Giro d'Italia 2020, stage 21: Cernusco sul Naviglio – Milano 15.7 km ITT

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Yes I agree, but if Roglic, Pogacer, Bernal and co all target the Tour again next year, the Giro will once again be the easier one to win.

There’s no reason to think Hindley can’t continue to improve after this breakthrough GT.
If I would have to predict a future GT winner I would always choose someone who is at least a very, very decent time trialer, better: among the best 15%. Hindley can still be very successful in the future, but I would not pick him for a GT win, because him not being the best time trialer does not seem to come so much from seating position or technique, but more from his body shape, so I'm not sure he can improve so much in that area. Not saying a GT win is never happening, but I would opt for no rather than yes.
 
Yes I agree, but if Roglic, Pogacer, Bernal and co all target the Tour again next year, the Giro will once again be the easier one to win.

There’s no reason to think Hindley can’t continue to improve after this breakthrough GT.
Unless that also means Yates, Dumoulin, Evenepoel, (with Almeida) and one or more of Thomas, Carapaz and Hart all ride the Giro.

Obviously he can improve, but there’s a big step-up level to get from the level he has been, to the consistent-GT contender level
 
Yep, perhaps we're entering a new era of domination by a few riders but we're not there yet.
I think part of it is there seems to be a bit of a generation gap behind the riders born in the early-mid 80s (Contador, Froome, Nibali) that has kind of allowed those guys to stay on winning Tours a bit later than you’d expect; Quintana is 30, and is the only multi-GT winner born after 1985, and now we’re starting to get GT winners born in or after 1995. Obviously, there will be more multi winners eventually, but it seems to be taking some time.
 
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If I would have to predict a future GT winner I would always choose someone who is at least a very, very decent time trialer, better: among the best 15%. Hindley can still be very successful in the future, but I would not pick him for a GT win, because him not being the best time trialer does not seem to come so much from seating position or technique, but more from his body shape, so I'm not sure he can improve so much in that area. Not saying a GT win is never happening, but I would opt for no rather than yes.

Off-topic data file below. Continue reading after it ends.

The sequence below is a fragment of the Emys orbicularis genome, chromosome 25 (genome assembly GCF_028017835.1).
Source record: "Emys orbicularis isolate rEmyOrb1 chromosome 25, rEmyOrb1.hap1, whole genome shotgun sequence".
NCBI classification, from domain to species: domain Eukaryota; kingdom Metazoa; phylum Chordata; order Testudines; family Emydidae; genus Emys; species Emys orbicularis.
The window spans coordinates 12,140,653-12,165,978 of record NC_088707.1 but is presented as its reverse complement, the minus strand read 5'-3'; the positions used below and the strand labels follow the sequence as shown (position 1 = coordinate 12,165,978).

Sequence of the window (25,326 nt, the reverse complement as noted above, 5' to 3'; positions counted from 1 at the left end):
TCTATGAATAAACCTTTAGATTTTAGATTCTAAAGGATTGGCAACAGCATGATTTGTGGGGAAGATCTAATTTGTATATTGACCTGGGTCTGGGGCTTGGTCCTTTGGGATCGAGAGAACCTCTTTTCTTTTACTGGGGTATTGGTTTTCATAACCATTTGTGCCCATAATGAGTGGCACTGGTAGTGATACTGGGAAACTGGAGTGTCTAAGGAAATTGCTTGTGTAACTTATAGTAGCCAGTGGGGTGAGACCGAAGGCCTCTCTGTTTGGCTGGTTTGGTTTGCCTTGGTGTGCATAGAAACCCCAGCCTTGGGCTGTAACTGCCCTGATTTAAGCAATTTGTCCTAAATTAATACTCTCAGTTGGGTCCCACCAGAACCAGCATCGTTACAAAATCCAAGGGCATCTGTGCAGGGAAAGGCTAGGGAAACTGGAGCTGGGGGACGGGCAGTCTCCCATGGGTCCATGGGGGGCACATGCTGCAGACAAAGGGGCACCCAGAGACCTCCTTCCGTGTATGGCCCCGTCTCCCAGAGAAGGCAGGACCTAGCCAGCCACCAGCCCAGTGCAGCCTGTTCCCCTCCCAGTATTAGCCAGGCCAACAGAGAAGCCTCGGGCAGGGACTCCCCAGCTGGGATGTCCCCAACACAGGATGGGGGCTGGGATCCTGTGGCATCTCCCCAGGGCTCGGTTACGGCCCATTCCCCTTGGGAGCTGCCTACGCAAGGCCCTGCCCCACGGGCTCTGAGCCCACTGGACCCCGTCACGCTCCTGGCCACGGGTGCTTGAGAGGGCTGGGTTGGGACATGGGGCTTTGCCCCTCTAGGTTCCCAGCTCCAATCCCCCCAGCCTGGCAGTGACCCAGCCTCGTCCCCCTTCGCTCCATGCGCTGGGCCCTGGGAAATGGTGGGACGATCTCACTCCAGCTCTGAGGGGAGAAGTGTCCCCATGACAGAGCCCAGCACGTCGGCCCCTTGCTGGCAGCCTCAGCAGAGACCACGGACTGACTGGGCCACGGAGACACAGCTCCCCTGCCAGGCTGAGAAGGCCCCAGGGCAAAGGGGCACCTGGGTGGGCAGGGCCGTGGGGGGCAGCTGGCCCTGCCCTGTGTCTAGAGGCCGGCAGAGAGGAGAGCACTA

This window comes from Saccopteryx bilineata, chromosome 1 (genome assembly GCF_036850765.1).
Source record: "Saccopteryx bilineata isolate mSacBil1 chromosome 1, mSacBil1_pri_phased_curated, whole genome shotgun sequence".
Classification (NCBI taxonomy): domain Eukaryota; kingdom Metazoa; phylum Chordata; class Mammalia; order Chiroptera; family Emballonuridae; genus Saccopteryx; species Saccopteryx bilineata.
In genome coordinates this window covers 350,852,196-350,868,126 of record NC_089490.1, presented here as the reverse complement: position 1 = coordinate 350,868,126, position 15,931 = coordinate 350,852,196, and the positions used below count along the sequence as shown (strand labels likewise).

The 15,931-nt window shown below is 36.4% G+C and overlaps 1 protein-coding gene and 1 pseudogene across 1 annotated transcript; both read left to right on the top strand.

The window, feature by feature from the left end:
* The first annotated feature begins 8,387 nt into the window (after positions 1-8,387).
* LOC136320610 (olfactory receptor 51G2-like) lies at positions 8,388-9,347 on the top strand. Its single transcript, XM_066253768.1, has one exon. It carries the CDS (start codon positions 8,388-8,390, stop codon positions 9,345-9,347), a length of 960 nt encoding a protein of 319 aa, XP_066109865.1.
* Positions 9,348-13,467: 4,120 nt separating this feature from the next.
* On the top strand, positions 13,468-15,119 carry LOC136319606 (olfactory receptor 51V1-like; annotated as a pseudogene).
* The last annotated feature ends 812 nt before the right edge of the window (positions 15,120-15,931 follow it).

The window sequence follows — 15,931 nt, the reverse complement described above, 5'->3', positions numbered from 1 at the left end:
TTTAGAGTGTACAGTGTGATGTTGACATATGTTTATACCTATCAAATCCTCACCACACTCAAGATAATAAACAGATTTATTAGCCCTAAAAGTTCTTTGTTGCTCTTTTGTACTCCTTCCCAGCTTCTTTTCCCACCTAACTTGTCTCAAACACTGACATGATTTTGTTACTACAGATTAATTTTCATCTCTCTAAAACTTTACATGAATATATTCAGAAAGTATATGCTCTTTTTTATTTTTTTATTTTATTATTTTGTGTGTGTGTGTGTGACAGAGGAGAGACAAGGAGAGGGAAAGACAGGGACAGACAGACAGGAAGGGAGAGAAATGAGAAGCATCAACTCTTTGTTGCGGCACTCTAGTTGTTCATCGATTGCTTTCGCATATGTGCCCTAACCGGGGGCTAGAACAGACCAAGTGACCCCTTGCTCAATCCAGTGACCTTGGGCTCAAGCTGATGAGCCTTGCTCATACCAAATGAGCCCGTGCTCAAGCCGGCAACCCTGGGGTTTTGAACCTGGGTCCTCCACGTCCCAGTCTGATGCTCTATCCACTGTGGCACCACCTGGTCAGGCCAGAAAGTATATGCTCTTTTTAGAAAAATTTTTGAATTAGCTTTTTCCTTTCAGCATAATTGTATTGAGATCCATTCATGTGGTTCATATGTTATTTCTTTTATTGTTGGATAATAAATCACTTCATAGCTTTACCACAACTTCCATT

Unless that also means Yates, Dumoulin, Evenepoel, (with Almeida) and one or more of Thomas, Carapaz and Hart all ride the Giro.

Obviously he can improve, but there’s a big step-up level to get from the level he has been, to the consistent-GT contender level
I think people are misinterpreting my original post. I never said Hindley will win a GT, but there should be more to come from him in one-week races and GT’s, of course this could be his best ever chance.

He should target the Giro again next year as despite the level being higher than this year, it probably won’t be as high as the Tour.
 
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Do we know for a fact that he can’t do that? I’m not aware that he’s ever even tried for GC at a GT before. The only race I know of where he genuinely went for it was Suisse last year, and he was only beaten on one mountain day by a red-hot, pre-TdF-win Bernal. I can’t help thinking if it was the 80s/90s, with 150-200kms of ITT per GT, he would’ve been pushed that way a lot earlier in his career.
There was this and this. So it appears that he had been trying. I remember reading some other articles that suggested the same.

Of course, stranger things have happened. And he is riding for a team that has transformed other folks rather dramatically.
 
Do we know for a fact that he can’t do that? I’m not aware that he’s ever even tried for GC at a GT before. The only race I know of where he genuinely went for it was Suisse last year, and he was only beaten on one mountain day by a red-hot, pre-TdF-win Bernal. I can’t help thinking if it was the 80s/90s, with 150-200kms of ITT per GT, he would’ve been pushed that way a lot earlier in his career.
He tried in the 2018 Giro. He was in the top ten prior to that Finestre stage.
 
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I think part of it is there seems to be a bit of a generation gap behind the riders born in the early-mid 80s (Contador, Froome, Nibali) that has kind of allowed those guys to stay on winning Tours a bit later than you’d expect; Quintana is 30, and is the only multi-GT winner born after 1985, and now we’re starting to get GT winners born in or after 1995. Obviously, there will be more multi winners eventually, but it seems to be taking some time.
Perhaps the last three years in grand tours is reminiscent of the post Sampras, pre Nadal period in men's tennis. Pogacar could be Federer and Roglic could be Roddick.
 

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